Thursday, February 5, 2009

…spring sounds are starting to pop up!

This morning I heard the spring mating song of the White-throated Sparrow, “Oh sweet, Canada, Canada, Canada.” In those liquid, silvery tones I felt my heart quicken just a bit knowing spring really was on the way. Three days ago, an American Goldfinch slipped into spring song too, and I stopped to listen, anticipating the coming season. I wait for these early spring sounds every year. As soon as I hear them, I know spring will return. Unfortunately, I only heard the White-throated Sparrow’s song once, a stark reminder that at 7 degrees F this morning, winter is still very much here.

The White-throated Sparrow’s song is beautiful and distinctive. It’s almost a whistle you can copy (but it never sounds as good!). As the days start to lengthen and the temperatures warm, they will sing more and more, trying to attract mates. Unfortunately, once spring is in full swing, they will leave our area for their breeding grounds up north and in central Canada, but until then, we get to listen to their beautiful song. Our white-throats are usually gone by mid to late May. It always seems a bit hollow those first few days when their wonderful song is missing from the yard.

Rick, hanging out of the basement window in the cold, 
captured this male White-throated Sparrow. 
What we won’t do for our birds…


The American Goldfinch also starts an early spring song as mating season kicks off, a harbinger of the warmer temps and milder weather in store, but even though they are starting to sing now, goldfinches are late nesters. They don’t start building their nests until the thistle seeds start to ripen, and in our area, that’s usually late June or early July. American Goldfinches use the thistle down to help build their nests, and they feed their young weed seeds and thistle seeds instead of insects like the earlier nesting songbirds. Timing their nesting season with the ripening of thistle seeds ensures their survival.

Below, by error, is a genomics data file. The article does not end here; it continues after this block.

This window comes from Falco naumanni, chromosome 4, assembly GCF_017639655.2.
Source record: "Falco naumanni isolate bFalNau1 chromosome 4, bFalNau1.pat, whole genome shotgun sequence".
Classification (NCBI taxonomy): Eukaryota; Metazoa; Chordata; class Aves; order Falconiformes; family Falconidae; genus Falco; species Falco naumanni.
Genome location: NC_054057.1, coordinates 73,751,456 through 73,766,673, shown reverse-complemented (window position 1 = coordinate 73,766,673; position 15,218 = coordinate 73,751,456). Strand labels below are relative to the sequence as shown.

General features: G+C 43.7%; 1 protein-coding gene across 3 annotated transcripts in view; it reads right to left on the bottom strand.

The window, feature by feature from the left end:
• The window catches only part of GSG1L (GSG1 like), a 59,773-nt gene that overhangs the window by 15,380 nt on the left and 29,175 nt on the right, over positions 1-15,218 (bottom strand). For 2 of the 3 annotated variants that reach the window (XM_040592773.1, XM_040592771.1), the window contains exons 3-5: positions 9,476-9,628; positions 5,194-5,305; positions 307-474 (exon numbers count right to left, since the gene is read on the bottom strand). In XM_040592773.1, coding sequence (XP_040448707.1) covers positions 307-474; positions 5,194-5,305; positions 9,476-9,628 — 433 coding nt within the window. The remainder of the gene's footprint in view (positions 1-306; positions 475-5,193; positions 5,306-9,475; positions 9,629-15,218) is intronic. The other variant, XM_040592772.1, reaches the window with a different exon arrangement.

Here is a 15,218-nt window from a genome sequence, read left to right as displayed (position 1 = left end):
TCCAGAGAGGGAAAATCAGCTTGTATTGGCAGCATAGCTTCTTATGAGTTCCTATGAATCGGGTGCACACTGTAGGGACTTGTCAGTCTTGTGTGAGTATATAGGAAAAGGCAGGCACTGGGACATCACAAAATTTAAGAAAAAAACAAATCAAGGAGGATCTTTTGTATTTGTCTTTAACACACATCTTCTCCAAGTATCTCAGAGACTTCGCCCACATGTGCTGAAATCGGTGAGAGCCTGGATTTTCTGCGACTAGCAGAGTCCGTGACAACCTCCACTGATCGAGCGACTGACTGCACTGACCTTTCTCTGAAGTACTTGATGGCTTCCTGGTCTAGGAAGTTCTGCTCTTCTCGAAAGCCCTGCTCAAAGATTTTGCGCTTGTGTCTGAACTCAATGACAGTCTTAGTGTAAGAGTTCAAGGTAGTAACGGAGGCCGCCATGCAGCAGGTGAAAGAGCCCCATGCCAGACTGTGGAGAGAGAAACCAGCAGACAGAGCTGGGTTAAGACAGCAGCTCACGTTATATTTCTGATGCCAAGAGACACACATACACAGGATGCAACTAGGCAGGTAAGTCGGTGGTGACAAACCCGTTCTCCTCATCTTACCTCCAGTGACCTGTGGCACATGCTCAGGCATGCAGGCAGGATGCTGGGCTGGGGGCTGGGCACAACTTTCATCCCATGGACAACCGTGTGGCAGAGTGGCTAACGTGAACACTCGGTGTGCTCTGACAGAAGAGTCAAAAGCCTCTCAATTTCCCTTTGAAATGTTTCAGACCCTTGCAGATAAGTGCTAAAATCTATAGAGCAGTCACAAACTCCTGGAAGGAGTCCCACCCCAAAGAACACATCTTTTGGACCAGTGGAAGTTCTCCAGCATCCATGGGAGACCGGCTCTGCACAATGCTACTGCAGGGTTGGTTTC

Larry found this guy in his backyard posing 
for him after the recent ice storm.


And as another reminder that winter is definitely still here, my girlfriend, Teri, sent me a photo of one of our local robins sitting patiently (waiting for spring, I think) in her crabapple tree.



…and then shortly before I was getting ready to post this entry, my cousin in Louisville sent me this shot of her robins in her crabapple tree. Apparently everyone is waiting for spring, no matter the locale, but I’m not sure patiently is the word for it!

15 comments:

Kallen305 said...

Rick takes some awesome photos!! I love the picture of the robin and white throated sparrow!

I have not heard the white throated song yet but will be certain to listen for it this weekend. We are getting 40 degree weather and I have a few of them in my yard.

Roy said...

Yeah, it's always sad when the White-throated Sparrows leave. And our Goldfinches don't winter here; they'll show up around May and leave again in September, so I never get to see them in person in their Winter plumage. Which is fine with me since their Summer plumage is so gorgeous!

Eric Ripma said...

I've started hearing many of the same birds singing lately. It really helps to brighten the day. Really nice photos.

Steve B said...

Yes, I've seen some gulls starting to pair up here in Gloucester, MA. Back in Colorado, the Black-billed Magpies should be starting their nests. I'm hoping for a good spring this year. Love the photos.

NW Nature Nut said...

My favorites are the White-throated and the robin too. I *love* the White-throated Sparrows. They are fairly unusual here and I have had two visiting this winter and love love love them! Great photos!